Original work/Remix + Commentary/Response
No.1 Adriana de Souza e Silva & Jordan Frith (2010)
remixed by Michael Sean Gallagher (2016)
remixed by Michael Sean Gallagher (2016)
The original work by Adriana de Souza e Silva and Jordan Frith
What follows are representative passages from the original de Souza e Silva & Frith (2013) work that detail a few of the major points addressed in the interpretation presented below by Michael Sean Gallagher. Please note that the bolded headers are Michael's and do not appear in the original work.
Location as Relational Identity; Places are not containers?
“Locations, however, are not isolated entities. They are relational, and their meaning derives from their ability to develop connections to other locations. Consequently, locations will be understood differently depending on which other locations are perceived as connected to them.”
...While geographical features play a role in the construction of spatial identity, places do not construct their identity on their own. Their identities are instead constructed by people. People attribute meanings to places. These meanings are created by the elements that exist in a place, such as physical elements (e.g., buildings, public plazas, streets), social elements (e.g., the people who live in them), cultural elements (e.g., historical traditions, folklore, etc.), and the various ways that these categories converge. The interaction of these elements is what gives spaces their identity. As Henri Lefebvre argued, spaces are not merely containers. They are constructed by social relationships, but those social relationships are not limited to the people who live in a specific place; instead, places are also influenced by other people who live elsewhere. With globalization and the increasing adoption of communication technologies, these external influences become more obvious. Throughout most of history, contact with what was not physically close was very limited. Consequently, the identity of a place was mostly developed in relation to its internal elements. However, the development of communication and transportation technologies, such as the train and the telegraph, enabled connections with distant people and places. This connection contributed to the development of relational identities, that is, a way of seeing one place in contrast to other different (and similar) places."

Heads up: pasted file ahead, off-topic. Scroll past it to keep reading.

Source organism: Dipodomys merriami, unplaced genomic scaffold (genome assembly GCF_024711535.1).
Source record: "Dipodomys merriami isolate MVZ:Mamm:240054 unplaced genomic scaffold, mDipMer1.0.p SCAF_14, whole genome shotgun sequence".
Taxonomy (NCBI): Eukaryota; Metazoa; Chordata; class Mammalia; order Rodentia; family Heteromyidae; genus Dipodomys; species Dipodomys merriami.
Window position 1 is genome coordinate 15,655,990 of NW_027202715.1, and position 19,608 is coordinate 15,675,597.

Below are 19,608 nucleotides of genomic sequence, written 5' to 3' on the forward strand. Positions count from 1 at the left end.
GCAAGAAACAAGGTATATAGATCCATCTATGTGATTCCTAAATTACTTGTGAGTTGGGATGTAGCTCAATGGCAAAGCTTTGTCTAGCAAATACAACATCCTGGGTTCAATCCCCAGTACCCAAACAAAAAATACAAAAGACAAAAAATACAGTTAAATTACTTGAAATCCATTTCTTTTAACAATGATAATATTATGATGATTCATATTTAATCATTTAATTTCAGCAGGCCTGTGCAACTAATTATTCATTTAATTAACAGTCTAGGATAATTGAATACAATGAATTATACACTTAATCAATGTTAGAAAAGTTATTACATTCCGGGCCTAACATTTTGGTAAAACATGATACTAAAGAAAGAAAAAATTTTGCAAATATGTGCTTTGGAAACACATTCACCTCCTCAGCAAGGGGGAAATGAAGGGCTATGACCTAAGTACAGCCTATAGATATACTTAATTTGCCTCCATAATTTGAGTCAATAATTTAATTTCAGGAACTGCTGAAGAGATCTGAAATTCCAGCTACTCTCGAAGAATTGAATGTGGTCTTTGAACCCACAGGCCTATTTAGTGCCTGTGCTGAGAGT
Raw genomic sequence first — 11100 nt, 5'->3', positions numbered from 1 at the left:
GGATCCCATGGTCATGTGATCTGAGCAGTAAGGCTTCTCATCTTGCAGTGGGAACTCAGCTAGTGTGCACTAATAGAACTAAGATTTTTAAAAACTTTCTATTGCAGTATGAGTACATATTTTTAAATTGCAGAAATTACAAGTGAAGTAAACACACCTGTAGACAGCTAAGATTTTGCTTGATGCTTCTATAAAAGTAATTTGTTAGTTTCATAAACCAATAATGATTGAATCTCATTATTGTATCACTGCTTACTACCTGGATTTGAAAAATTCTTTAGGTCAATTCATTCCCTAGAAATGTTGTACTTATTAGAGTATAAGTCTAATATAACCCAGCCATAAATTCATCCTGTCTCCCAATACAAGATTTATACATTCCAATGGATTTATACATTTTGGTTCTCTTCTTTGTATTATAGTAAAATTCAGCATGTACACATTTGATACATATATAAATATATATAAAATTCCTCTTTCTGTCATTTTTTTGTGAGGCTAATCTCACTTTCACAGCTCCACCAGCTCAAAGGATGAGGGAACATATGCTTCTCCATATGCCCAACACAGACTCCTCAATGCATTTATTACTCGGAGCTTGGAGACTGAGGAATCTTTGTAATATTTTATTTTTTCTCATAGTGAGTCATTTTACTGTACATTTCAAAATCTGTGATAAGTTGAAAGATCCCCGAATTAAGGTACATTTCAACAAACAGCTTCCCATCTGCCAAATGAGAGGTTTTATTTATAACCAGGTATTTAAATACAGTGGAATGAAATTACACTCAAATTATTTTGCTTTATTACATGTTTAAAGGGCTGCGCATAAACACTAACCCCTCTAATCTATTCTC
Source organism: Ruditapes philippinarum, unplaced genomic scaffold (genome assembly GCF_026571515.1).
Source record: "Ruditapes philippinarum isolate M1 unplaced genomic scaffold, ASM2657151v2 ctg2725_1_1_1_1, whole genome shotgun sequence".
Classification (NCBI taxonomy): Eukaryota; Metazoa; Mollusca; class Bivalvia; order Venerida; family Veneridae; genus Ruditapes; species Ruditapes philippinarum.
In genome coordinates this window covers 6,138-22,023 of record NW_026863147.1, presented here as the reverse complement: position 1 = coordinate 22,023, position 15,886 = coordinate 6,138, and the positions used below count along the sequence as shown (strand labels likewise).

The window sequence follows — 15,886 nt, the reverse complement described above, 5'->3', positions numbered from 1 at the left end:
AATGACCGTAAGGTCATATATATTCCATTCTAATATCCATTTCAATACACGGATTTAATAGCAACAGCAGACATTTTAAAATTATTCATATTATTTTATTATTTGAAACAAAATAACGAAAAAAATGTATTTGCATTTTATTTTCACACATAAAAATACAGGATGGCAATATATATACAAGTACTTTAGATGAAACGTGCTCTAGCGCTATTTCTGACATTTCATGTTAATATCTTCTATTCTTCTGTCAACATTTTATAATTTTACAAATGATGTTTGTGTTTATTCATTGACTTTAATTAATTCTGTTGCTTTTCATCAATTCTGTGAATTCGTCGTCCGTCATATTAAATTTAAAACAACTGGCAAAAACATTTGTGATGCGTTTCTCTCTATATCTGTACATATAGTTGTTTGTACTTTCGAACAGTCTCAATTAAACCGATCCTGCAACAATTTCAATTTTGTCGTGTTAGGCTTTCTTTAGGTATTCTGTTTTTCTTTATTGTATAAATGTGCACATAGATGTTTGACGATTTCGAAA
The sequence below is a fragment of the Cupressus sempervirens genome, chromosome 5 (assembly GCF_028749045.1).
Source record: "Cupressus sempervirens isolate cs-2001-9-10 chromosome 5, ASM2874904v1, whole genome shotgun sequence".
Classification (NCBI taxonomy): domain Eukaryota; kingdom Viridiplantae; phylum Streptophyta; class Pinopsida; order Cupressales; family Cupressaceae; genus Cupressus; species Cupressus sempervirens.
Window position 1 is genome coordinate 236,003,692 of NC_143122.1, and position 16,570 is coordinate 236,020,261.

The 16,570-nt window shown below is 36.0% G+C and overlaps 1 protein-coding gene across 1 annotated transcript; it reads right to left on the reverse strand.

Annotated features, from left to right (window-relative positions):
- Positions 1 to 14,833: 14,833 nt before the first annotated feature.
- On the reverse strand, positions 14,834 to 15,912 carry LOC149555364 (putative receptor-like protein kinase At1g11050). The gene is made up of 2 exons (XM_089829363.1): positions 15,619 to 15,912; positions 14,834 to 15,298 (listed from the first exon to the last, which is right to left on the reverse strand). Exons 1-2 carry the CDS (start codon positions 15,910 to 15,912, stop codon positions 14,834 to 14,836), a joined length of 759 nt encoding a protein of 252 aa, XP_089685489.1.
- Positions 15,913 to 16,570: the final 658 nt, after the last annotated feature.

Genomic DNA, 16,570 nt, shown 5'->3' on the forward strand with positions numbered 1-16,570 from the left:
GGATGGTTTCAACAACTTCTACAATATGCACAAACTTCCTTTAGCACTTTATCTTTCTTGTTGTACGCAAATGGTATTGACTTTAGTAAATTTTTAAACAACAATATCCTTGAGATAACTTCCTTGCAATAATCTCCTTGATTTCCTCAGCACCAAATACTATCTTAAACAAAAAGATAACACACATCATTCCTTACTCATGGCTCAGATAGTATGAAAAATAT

The Generalized Elsewhere?